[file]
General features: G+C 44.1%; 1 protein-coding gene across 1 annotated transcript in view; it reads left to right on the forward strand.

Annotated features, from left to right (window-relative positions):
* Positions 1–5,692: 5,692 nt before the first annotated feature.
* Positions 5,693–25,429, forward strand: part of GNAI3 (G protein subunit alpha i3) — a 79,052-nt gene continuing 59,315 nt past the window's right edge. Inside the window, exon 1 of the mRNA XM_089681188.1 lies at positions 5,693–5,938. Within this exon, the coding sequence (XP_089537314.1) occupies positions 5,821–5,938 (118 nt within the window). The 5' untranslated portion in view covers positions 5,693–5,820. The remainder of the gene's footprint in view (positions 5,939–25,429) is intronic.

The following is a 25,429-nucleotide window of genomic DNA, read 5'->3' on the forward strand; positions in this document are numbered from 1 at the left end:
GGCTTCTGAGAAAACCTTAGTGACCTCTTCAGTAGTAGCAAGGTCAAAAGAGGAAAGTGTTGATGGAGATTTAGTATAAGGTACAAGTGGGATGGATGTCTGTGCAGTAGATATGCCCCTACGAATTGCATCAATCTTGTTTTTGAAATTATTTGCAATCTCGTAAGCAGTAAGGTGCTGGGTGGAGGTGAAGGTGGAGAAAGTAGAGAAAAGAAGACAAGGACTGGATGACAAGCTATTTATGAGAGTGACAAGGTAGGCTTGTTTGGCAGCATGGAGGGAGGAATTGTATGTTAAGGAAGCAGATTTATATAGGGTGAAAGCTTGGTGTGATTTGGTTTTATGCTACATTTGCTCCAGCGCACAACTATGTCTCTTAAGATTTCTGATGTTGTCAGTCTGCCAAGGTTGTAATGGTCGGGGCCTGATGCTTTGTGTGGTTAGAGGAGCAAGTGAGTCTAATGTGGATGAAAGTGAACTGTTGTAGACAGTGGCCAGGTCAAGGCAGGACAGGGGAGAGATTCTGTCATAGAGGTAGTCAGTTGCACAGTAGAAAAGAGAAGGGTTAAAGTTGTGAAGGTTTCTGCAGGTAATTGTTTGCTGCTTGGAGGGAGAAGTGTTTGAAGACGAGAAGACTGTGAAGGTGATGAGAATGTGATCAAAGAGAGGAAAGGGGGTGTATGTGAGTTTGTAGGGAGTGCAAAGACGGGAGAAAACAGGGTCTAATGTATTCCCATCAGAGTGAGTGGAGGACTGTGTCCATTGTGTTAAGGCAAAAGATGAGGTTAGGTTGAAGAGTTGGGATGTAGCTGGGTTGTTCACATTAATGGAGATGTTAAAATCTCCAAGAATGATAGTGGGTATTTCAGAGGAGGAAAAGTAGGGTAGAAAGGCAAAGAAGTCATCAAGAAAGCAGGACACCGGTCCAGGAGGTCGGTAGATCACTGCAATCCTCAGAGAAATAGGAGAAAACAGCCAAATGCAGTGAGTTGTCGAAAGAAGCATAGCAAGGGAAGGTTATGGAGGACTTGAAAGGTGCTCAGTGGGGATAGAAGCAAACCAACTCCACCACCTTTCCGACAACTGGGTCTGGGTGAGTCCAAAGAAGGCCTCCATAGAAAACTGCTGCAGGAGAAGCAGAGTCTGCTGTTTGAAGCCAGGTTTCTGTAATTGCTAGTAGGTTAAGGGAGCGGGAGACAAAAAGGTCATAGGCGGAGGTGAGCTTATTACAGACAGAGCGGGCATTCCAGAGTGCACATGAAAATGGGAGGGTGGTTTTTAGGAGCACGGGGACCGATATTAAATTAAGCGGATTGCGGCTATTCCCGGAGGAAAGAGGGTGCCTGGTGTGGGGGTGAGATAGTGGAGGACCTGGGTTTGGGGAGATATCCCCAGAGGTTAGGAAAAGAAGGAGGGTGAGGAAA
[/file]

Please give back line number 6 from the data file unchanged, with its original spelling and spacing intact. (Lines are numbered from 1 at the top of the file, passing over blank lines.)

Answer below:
GGCTTCTGAGAAAACCTTAGTGACCTCTTCAGTAGTAGCAAGGTCAAAAGAGGAAAGTGTTGATGGAGATTTAGTATAAGGTACAAGTGGGATGGATGTCTGTGCAGTAGATATGCCCCTACGAATTGCATCAATCTTGTTTTTGAAATTATTTGCAATCTCGTAAGCAGTAAGGTGCTGGGTGGAGGTGAAGGTGGAGAAAGTAGAGAAAAGAAGACAAGGACTGGATGACAAGCTATTTATGAGAGTGACAAGGTAGGCTTGTTTGGCAGCATGGAGGGAGGAATTGTATGTTAAGGAAGCAGATTTATATAGGGTGAAAGCTTGGTGTGATTTGGTTTTATGCTACATTTGCTCCAGCGCACAACTATGTCTCTTAAGATTTCTGATGTTGTCAGTCTGCCAAGGTTGTAATGGTCGGGGCCTGATGCTTTGTGTGGTTAGAGGAGCAAGTGAGTCTAATGTGGATGAAAGTGAACTGTTGTAGACAGTGGCCAGGTCAAGGCAGGACAGGGGAGAGATTCTGTCATAGAGGTAGTCAGTTGCACAGTAGAAAAGAGAAGGGTTAAAGTTGTGAAGGTTTCTGCAGGTAATTGTTTGCTGCTTGGAGGGAGAAGTGTTTGAAGACGAGAAGACTGTGAAGGTGATGAGAATGTGATCAAAGAGAGGAAAGGGGGTGTATGTGAGTTTGTAGGGAGTGCAAAGACGGGAGAAAACAGGGTCTAATGTATTCCCATCAGAGTGAGTGGAGGACTGTGTCCATTGTGTTAAGGCAAAAGATGAGGTTAGGTTGAAGAGTTGGGATGTAGCTGGGTTGTTCACATTAATGGAGATGTTAAAATCTCCAAGAATGATAGTGGGTATTTCAGAGGAGGAAAAGTAGGGTAGAAAGGCAAAGAAGTCATCAAGAAAGCAGGACACCGGTCCAGGAGGTCGGTAGATCACTGCAATCCTCAGAGAAATAGGAGAAAACAGCCAAATGCAGTGAGTTGTCGAAAGAAGCATAGCAAGGGAAGGTTATGGAGGACTTGAAAGGTGCTCAGTGGGGATAGAAGCAAACCAACTCCACCACCTTTCCGACAACTGGGTCTGGGTGAGTCCAAAGAAGGCCTCCATAGAAAACTGCTGCAGGAGAAGCAGAGTCTGCTGTTTGAAGCCAGGTTTCTGTAATTGCTAGTAGGTTAAGGGAGCGGGAGACAAAAAGGTCATAGGCGGAGGTGAGCTTATTACAGACAGAGCGGGCATTCCAGAGTGCACATGAAAATGGGAGGGTGGTTTTTAGGAGCACGGGGACCGATATTAAATTAAGCGGATTGCGGCTATTCCCGGAGGAAAGAGGGTGCCTGGTGTGGGGGTGAGATAGTGGAGGACCTGGGTTTGGGGAGATATCCCCAGAGGTTAGGAAAAGAAGGAGGGTGAGGAAA